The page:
Mr. Geberth, the former homicide detective, said the problems with trying to trick murder suspects had more to do with a detective’s need to maintain credibility in the courtroom than with fending off a challenge by defense attorneys. Generally, he said, his advice to detectives is, “You don’t make a false claim of evidence.” Nonetheless, he said, ruses were often necessary during interrogations of murder suspects, who often cling to false accounts or alibis. “I believe in trickery and deceit unless you are making an innocent person confess,” he said. “Most people who are charged with homicide probably did it.” But Mr. Saltzburg said detectives and other police officials were sometimes swayed too much by the limited evidence that is available to them and by the belief that the person under suspicion must be guilty. “Even after cases are cleared by DNA, it is not uncommon for a detective to say, ‘I know he did it,’” Mr. Saltzburg said. “They are true believers.” So much for a presumption of innocence. Not to mention those statements are complete nonsense together. From a a NY Times article entitled Detectives’ Interrogation Tricks Under Scrutiny After Court Ruling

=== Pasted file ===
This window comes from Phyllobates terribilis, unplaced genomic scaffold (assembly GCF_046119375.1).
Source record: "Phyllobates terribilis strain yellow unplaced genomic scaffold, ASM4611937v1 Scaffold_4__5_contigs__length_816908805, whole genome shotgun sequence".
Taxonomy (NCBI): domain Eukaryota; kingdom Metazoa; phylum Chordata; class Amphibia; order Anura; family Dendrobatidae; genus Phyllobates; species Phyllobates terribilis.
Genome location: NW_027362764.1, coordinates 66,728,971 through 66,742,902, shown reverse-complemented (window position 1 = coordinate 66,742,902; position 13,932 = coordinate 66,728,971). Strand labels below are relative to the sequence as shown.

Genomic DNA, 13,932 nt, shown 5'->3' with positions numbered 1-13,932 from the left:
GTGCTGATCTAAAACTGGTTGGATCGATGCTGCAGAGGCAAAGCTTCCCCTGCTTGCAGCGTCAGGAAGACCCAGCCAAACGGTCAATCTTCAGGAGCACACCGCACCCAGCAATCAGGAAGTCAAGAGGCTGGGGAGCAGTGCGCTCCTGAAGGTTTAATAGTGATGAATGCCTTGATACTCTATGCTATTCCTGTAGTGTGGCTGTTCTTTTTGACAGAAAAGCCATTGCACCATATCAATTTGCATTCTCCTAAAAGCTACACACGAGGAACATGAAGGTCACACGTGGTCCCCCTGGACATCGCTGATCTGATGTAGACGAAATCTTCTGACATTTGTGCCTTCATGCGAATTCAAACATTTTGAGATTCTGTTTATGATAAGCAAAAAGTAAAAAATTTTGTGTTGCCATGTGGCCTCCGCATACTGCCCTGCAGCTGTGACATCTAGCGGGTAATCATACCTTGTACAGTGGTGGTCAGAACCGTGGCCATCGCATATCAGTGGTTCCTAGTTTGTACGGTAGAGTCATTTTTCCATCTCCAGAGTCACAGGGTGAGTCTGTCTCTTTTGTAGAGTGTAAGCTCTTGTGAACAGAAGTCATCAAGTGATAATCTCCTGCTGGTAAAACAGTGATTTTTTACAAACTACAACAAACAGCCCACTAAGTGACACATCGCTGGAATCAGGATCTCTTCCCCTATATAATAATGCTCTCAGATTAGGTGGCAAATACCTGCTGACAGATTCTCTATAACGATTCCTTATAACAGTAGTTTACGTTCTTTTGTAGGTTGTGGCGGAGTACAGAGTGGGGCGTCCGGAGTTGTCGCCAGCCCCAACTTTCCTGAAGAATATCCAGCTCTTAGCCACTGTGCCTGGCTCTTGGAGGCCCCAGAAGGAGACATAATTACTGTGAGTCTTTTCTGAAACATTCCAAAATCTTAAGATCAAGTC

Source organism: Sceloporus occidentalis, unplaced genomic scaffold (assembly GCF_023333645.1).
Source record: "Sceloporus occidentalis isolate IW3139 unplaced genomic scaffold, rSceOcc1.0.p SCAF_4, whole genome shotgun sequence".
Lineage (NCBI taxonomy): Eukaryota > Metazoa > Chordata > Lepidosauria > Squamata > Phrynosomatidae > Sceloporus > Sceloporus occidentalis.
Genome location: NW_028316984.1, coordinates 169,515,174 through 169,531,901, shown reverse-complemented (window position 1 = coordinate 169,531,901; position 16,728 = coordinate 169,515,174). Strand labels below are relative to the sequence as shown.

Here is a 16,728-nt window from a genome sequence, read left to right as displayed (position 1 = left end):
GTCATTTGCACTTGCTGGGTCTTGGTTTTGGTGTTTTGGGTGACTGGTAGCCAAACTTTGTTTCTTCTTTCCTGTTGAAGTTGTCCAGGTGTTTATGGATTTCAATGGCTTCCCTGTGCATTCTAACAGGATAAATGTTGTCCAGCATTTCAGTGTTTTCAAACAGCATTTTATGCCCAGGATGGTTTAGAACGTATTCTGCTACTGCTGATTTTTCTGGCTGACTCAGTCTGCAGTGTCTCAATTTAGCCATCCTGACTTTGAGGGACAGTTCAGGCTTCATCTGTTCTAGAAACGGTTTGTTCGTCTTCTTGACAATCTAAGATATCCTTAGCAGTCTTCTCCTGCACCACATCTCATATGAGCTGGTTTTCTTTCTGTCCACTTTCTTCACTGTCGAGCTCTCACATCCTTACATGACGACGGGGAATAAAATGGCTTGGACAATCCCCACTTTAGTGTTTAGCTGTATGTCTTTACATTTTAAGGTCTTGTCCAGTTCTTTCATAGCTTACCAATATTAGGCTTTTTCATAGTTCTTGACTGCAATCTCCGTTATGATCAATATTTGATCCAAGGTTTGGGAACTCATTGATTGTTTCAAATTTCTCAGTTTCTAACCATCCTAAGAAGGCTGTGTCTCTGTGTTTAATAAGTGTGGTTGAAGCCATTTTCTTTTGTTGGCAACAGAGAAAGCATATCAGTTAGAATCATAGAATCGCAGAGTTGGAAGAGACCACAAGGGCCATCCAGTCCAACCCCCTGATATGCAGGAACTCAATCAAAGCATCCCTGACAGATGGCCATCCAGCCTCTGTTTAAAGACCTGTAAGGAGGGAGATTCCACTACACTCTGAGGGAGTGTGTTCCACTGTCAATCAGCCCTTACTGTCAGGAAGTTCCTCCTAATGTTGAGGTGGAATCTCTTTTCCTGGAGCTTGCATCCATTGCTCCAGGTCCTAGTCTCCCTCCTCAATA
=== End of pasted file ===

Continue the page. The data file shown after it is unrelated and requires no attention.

Bees and Biology

“We’re placing so many demands on bees we’re forgetting that they’re a living organism and that they have a seasonal life cycle,” Marla Spivak, a honeybee entomologist at the University of Minnesota, told The Chronicle. “We’re wanting them to function as a machine. . . . We’re expecting them to get off the truck and be fine.”

From a Michael Pollan article in the NY Times Magazine. Sounds very similar to these criticisms of a mobile workforce.

Remember Paul

Color Lego Guy

** Paul Hansen: my boss, friend and mentor; husband, artist and Director of the CTC VISTA Project; passed away Monday night. Paul’s humor, optimism and vision have profoundly influenced me in the past two years I have known him.

Paul was an inspiration to me: in his design and art, his use of colors and contrast, his rediscovery of common (and uncommon) objects and his whimsy and delight in their placement. In our work Paul showed me how to stay sane in insane places and where to look for fun in the mundane. Most of all, Paul was a model for maintaining one’s sense of self in the most ego-reducing places.

Paul, you will be greatly missed and not forgotten.

Reading List


Tapioca Mobile Tour


Clippings for PEG Access TV


Presentation Zen Copy Blogger Brazen Careerist Life Coaches Blog


43 Folders Life Clever Personal Positivity Blog